In response, the Commission will consider "focused monitoring" of patent settlements that delay generic manufacture and contain a "value transfer" from an originator to a generic.  Further, the Commission notes that the cumulative effect of mergers, patenting strategies and settlement may be impacting consumer drug prices in Europe. In later postings this week, I'll summarize some procedural options that the Commission is considering.

Posted by Amy Landers on September 7, 2009 at 11:53 AM in Intellectual Property, International Law | Permalink | Comments (0) | TrackBack

Staying Squarely within the Law

Although I am not teaching it this year, I have regularly taught Public International Law, which in my opinion is one of the most interesting and important courses in the law school curriculum. (Kudos to those law schools that require students to take at least one international or trans-national course in law school.) One of the challenges of teaching the subject is getting some of the more resistant students to buy into the idea that international law (and particularly customary international law) is “law.”

Every year, some students in class ask this question: “Isn’t this course just all about politics and power? How can this be about law?” Those students (not all, mind you) simply have trouble getting past the horizontality of the system -- in their minds, there cannot be “law” without meaningful top-down enforcement. No judges + no legislature + no police = no law. It does not matter how many times we read Article 38 of the ICJ Statute or the section 102 of the Restatement (Third) of Foreign Relations Law of the United States; they just seem to have a permanent mental block.

This is by no means a unique problem, but it has bothered me. How, I have wondered, can I convey the material to those students in a way they can truly grasp? How can I get those students to at least understand the concept of international law, if not agree with it?

The answer came to me the other night while I was playing a game of four square in my driveway with my young kids: why not play four square in class? I am sure others have looked to the playground for examples of horizontality, but at least as far as I can tell (and I have searched) no one has discussed using four square as a means of demonstrating and teaching about the sources of international law, and about international law being more than politics and power. Often a simple example is the best way to drive difficult points home by putting them in a more understandable context. In a post later today or tomorrow I will discuss the game of four square as my kids play it, and then consider how it could be used in a Public International Law course.

Posted by gregory w bowman on September 7, 2009 at 11:52 AM in International Law, Teaching Law | Permalink | Comments (12) | TrackBack

Monday, March 16, 2009

Globalization and Nationalism

Paul Krugman had an interesting Op-Ed piece in the New York Times -- The Great Illusion.  In it, he questions whether the international economic crisis might lead to the end of globalization.  He does this by reminding readers of a prior era when globalization existed only to be undone by nationalism (leading to WWI).  His conclusion is that "things can fall apart again."  It's an interesting article. Yesterday, Peter Spiro over at Opinio Juris commented on it.  Peter is skeptical of Krugman's conclusion, suggesting that globalization is "different this time around" and will not be a causalty of the economic crisis.  He ends saying that at least there's agreement that "the economy - and not terrorism - is now the biggest security threat."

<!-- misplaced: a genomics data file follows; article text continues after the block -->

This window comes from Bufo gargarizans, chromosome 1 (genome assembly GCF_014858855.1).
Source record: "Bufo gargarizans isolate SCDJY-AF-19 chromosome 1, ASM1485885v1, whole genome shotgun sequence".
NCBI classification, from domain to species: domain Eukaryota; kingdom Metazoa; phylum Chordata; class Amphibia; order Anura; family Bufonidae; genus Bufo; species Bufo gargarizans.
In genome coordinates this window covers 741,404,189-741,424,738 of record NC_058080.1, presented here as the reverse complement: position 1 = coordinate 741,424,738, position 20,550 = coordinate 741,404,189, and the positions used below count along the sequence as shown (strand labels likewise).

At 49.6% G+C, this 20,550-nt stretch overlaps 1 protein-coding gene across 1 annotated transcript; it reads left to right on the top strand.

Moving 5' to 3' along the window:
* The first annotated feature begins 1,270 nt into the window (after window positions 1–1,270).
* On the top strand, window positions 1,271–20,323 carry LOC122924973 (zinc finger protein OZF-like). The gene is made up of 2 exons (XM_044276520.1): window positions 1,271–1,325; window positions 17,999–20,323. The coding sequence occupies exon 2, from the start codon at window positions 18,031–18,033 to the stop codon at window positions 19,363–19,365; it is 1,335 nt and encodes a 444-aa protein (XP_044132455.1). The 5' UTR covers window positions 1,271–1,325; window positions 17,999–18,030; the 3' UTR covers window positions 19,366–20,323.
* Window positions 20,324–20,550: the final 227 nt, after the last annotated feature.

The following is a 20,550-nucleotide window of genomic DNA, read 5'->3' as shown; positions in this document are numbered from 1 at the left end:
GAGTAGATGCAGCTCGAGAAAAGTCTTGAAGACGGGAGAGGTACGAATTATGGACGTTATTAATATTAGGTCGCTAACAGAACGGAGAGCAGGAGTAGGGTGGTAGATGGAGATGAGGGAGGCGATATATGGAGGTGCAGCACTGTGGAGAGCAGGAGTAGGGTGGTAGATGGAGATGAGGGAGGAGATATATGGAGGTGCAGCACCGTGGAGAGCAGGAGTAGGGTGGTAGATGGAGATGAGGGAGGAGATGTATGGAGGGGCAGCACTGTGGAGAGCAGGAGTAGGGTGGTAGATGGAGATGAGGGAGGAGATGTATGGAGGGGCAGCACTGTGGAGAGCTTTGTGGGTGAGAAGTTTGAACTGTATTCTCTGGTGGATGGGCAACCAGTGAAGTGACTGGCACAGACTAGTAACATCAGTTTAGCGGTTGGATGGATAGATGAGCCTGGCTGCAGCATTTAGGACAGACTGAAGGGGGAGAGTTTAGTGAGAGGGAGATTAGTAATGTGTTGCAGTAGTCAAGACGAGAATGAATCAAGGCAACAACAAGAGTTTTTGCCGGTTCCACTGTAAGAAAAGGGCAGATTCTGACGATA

While I  tend to think that de-globalization is unlikely, it certainly seems true that the economic crisis will impact world politics.  The more useful insight perhaps though is not whether this age of globalization is remarkably different or more resilient than earlier ages of globalization, but that earlier globalized times have existed.  It is common in legal scholarship to attribute many changes that have occurred in law and society to globalization, without any serious assessment as to whether the two have the assumed causal relationship.  

Spiro's post and Krugman's piece also raise another interesting question.  Having international law and politics focused on the territorially-defined nation state was a way to constrain rampant nationalism. Now that globalization means not just international trade and investment, but also greater interconnectedness among peoples, groups, networks etc., globalization is often described as undermining the territorial state itself.  It may well be that traditional nationalism then is much less a threat to global peace and economic prosperity than the rise of various non-state actors that through their interconnectedness have a greater chance, on the margins, of destabilizing the existing system. 

Sorry, no great insights here (or at least not in this short post).  But as more details of the economic recession unfolds, I suspect there will be renewed interest on the topic of globalization and nationalism.

Posted by Austen Parrish on March 16, 2009 at 03:44 PM in International Law | Permalink | Comments (0) | TrackBack

Sunday, November 16, 2008

Black Holes and the Law: This is the End

Shiva statue Atlas detector Let’s hope that CERN’s risk-assessment committee did a better job than their symbolism-approval committee. Top: CERN-campus statue of Hindu deity Shiva, “the destroyer of worlds,” doing his cosmic dance that ends the universe. Bottom: The ATLAS particle detector, namesake of the mythological figure depended upon to prevent the cosmic sphere from collapsing and crushing the Earth into its primordial form.